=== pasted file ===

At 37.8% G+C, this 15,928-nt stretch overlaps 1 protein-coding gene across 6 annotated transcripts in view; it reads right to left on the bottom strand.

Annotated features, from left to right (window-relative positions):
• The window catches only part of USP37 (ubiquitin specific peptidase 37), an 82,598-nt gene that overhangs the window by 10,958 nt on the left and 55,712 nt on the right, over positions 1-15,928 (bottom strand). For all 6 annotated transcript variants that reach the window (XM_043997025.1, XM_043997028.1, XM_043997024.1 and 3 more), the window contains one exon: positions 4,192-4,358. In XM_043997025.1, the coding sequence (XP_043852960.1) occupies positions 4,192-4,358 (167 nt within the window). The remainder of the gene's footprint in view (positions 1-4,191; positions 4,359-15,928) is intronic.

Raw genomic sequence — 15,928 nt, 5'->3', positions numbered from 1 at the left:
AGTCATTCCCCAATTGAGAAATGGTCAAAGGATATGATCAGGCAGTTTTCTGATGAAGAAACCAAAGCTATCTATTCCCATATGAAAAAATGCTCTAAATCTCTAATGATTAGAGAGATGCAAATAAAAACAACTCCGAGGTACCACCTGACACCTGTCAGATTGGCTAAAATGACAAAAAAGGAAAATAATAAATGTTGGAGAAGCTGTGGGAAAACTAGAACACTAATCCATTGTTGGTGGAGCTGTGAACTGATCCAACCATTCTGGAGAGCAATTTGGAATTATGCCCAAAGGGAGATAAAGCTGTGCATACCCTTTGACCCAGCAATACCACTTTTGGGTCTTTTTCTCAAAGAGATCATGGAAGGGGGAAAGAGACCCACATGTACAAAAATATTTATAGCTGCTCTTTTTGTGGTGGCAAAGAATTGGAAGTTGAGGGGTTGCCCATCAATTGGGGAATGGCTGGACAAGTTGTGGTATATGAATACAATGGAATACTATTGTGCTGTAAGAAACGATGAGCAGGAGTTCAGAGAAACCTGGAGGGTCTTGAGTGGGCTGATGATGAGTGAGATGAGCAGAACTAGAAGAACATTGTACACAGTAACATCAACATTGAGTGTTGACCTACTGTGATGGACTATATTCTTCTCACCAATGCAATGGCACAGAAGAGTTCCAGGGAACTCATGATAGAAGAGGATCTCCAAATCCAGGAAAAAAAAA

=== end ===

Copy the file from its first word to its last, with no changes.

At 37.8% G+C, this 15,928-nt stretch overlaps 1 protein-coding gene across 6 annotated transcripts in view; it reads right to left on the bottom strand.

Annotated features, from left to right (window-relative positions):
• The window catches only part of USP37 (ubiquitin specific peptidase 37), an 82,598-nt gene that overhangs the window by 10,958 nt on the left and 55,712 nt on the right, over positions 1-15,928 (bottom strand). For all 6 annotated transcript variants that reach the window (XM_043997025.1, XM_043997028.1, XM_043997024.1 and 3 more), the window contains one exon: positions 4,192-4,358. In XM_043997025.1, the coding sequence (XP_043852960.1) occupies positions 4,192-4,358 (167 nt within the window). The remainder of the gene's footprint in view (positions 1-4,191; positions 4,359-15,928) is intronic.

Raw genomic sequence — 15,928 nt, 5'->3', positions numbered from 1 at the left:
AGTCATTCCCCAATTGAGAAATGGTCAAAGGATATGATCAGGCAGTTTTCTGATGAAGAAACCAAAGCTATCTATTCCCATATGAAAAAATGCTCTAAATCTCTAATGATTAGAGAGATGCAAATAAAAACAACTCCGAGGTACCACCTGACACCTGTCAGATTGGCTAAAATGACAAAAAAGGAAAATAATAAATGTTGGAGAAGCTGTGGGAAAACTAGAACACTAATCCATTGTTGGTGGAGCTGTGAACTGATCCAACCATTCTGGAGAGCAATTTGGAATTATGCCCAAAGGGAGATAAAGCTGTGCATACCCTTTGACCCAGCAATACCACTTTTGGGTCTTTTTCTCAAAGAGATCATGGAAGGGGGAAAGAGACCCACATGTACAAAAATATTTATAGCTGCTCTTTTTGTGGTGGCAAAGAATTGGAAGTTGAGGGGTTGCCCATCAATTGGGGAATGGCTGGACAAGTTGTGGTATATGAATACAATGGAATACTATTGTGCTGTAAGAAACGATGAGCAGGAGTTCAGAGAAACCTGGAGGGTCTTGAGTGGGCTGATGATGAGTGAGATGAGCAGAACTAGAAGAACATTGTACACAGTAACATCAACATTGAGTGTTGACCTACTGTGATGGACTATATTCTTCTCACCAATGCAATGGCACAGAAGAGTTCCAGGGAACTCATGATAGAAGAGGATCTCCAAATCCAGGAAAAAAAAA